Let’s connect a few different data points so I can show you why I think events in Pakistan may very quickly come to a head — why I think some quite nasty and direct U.S. military intervention there is now likely, and soon.
I was struck last Friday by this excerpt from Barack Obama’s speech unveiling his new Afghanistan-Pakistan strategy: “Multiple intelligence estimates have warned that Al Qaida is actively planning attacks on the United States homeland from its safe haven in Pakistan.” As I wrote on Friday, that language closely mirrors — and since this was a very important speech, should be read as having been designed to mirror — the language in the infamous Aug. 6, 2001 Presidential Daily Brief, “Bin Laden determined to strike in U.S.”
It’s been an article of faith among critics of George W. Bush’s pre-9/11 policy on terrorism that he didn’t take such warnings as a serious spur to action. Richard Clarke has built a post-public service career on assertions that, while the intelligence community had its “hair on fire” in the summer of 2001, the president didn’t act.
How credible are the threats Obama’s “multiple intelligence estimates” perceive? Obviously I’m not the guy who’s going to be able to judge that. But here’s Izzat Khan, a senior aide to Pakistan Islamist leader Sufi Muhammad, telling our Adnan Khan in this week’s extraordinary Maclean’s cover story, “I’ll tell you how we can end this war. If we can get our men close to the U.S., in Venezuela, or Brazil, or Canada, and attack them from there, then they will stop attacking us.” Adnan Khan adds: “Among the TNSM, there are already men who operate clandestinely, shaving off their beards and donning Western clothes.”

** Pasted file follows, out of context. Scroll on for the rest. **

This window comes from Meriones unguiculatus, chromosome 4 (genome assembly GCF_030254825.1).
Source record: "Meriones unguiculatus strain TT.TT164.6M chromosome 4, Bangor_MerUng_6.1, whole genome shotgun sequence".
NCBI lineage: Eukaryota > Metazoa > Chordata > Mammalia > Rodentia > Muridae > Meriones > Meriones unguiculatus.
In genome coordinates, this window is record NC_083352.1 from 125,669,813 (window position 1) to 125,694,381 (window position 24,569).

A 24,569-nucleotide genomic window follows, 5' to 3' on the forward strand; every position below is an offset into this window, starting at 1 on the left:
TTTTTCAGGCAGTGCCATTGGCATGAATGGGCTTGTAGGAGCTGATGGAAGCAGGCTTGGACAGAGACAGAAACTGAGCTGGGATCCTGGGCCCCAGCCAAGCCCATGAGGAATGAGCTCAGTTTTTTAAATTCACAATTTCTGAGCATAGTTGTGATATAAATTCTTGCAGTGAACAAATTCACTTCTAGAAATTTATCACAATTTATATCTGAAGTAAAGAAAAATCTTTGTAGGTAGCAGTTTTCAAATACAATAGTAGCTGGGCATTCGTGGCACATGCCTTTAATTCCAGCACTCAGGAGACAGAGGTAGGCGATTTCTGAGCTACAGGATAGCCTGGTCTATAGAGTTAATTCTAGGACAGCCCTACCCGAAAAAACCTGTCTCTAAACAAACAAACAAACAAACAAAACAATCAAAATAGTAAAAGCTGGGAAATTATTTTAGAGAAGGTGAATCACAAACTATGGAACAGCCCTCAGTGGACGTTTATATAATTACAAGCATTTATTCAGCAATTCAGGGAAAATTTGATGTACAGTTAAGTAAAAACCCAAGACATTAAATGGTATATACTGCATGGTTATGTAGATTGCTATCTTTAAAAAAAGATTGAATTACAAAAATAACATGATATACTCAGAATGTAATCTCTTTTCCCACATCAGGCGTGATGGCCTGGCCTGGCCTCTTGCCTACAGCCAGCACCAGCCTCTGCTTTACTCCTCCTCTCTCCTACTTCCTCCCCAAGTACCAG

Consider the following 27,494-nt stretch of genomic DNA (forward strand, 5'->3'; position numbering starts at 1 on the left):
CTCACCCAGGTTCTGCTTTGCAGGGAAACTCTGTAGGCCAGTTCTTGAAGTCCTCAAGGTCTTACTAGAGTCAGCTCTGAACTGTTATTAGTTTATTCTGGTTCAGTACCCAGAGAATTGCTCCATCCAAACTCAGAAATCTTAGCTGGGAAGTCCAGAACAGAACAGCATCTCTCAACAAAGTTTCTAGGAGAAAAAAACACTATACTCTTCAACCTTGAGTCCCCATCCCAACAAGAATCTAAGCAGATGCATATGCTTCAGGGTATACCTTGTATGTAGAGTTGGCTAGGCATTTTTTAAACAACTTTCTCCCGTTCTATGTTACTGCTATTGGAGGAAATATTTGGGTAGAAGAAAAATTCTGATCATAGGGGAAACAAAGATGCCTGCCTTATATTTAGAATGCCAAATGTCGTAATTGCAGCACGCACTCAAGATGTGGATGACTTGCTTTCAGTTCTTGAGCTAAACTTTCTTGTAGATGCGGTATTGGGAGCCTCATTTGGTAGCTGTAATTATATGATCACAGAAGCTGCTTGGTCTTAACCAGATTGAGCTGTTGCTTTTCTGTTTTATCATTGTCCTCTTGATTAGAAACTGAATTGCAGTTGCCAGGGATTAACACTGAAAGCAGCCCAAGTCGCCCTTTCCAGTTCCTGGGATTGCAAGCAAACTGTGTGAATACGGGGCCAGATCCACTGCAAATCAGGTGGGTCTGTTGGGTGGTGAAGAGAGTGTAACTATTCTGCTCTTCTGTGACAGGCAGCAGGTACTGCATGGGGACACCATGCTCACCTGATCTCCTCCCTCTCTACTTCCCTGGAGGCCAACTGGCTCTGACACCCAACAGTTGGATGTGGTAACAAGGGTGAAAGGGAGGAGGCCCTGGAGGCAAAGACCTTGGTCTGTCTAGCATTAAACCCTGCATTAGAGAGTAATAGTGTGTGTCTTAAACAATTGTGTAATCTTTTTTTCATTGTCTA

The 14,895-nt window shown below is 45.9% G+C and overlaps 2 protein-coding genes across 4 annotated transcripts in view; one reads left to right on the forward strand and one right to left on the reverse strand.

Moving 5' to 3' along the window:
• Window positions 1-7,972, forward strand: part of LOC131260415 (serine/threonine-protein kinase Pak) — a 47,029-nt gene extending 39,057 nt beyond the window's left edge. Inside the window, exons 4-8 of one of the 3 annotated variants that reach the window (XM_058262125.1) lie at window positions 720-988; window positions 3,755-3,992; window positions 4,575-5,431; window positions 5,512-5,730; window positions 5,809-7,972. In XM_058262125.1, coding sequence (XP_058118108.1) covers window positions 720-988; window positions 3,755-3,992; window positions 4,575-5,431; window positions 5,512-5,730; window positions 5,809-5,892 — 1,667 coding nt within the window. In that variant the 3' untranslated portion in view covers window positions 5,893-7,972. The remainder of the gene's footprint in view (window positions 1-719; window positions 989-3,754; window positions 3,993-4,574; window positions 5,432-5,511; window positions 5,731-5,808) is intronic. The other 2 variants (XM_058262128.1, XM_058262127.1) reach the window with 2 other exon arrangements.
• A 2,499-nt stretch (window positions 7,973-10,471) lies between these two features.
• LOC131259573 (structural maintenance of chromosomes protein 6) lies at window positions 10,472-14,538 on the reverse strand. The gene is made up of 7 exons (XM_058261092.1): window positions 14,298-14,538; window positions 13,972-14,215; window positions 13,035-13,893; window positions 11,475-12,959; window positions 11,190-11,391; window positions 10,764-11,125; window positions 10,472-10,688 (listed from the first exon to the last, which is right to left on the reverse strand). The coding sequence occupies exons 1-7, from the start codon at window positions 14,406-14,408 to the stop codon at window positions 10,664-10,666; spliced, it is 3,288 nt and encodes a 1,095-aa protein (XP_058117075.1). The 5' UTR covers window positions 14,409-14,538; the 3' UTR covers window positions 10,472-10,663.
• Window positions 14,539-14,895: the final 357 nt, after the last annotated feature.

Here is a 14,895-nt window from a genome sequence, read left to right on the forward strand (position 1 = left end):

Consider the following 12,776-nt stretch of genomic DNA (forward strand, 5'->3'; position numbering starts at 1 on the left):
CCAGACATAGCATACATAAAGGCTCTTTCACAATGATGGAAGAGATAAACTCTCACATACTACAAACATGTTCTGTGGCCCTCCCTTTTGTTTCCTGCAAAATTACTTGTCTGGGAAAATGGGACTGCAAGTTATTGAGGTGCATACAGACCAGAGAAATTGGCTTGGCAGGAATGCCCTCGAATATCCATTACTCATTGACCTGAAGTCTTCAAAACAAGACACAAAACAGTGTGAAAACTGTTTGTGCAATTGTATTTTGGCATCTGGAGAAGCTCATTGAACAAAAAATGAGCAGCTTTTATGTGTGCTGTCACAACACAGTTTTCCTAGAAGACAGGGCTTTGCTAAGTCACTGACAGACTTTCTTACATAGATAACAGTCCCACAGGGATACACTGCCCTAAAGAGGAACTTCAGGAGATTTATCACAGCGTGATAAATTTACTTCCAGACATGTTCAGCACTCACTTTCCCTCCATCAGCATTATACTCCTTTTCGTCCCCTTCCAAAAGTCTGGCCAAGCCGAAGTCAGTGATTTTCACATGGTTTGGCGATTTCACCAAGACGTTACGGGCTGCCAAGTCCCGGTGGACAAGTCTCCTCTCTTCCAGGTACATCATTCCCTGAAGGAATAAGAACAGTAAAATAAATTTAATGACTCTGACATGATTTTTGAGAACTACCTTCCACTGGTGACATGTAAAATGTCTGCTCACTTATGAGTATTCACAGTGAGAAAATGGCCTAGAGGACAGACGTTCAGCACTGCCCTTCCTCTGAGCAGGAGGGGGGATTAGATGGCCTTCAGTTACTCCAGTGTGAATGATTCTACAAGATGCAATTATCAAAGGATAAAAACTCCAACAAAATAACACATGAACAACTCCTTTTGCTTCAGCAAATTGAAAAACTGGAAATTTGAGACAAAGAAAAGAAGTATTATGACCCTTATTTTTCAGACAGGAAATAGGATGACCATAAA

And then, as our Mike Petrou pointed out this morning, here’s Baitullah Massud, a leader of the Taliban in Pakistan, calling Western reporters to promise “an attack in Washington that will amaze everyone.”
In the face of these on-the-record threats, which may individually have little specific credibility but which together represent a pretty clear mindset, here’s what Obama said on Friday about U.S. action in Pakistan:
“Pakistan must demonstrate its commitment to rooting out Al Qaida and the violent extremists within its borders. We will insist that action be taken, one way or another, when we have intelligence about high-level terrorist targets.”
Hours later a reporter asked Richard Holbrooke: “Does that mean if the Pakistanis will act we will not, and if they do not, we will?” Holbrooke replied: “I just don’t think we can answer that question. It’s speculative, it’s hypothetical, and it would be deeply injurious to our national interest to speculate. But I appreciate the importance of the question, and that’s all we’re ready to say.”
The reporter pressed his luck: “Can you say something about what the President meant by that?” Holbrooke’s reply: “No.”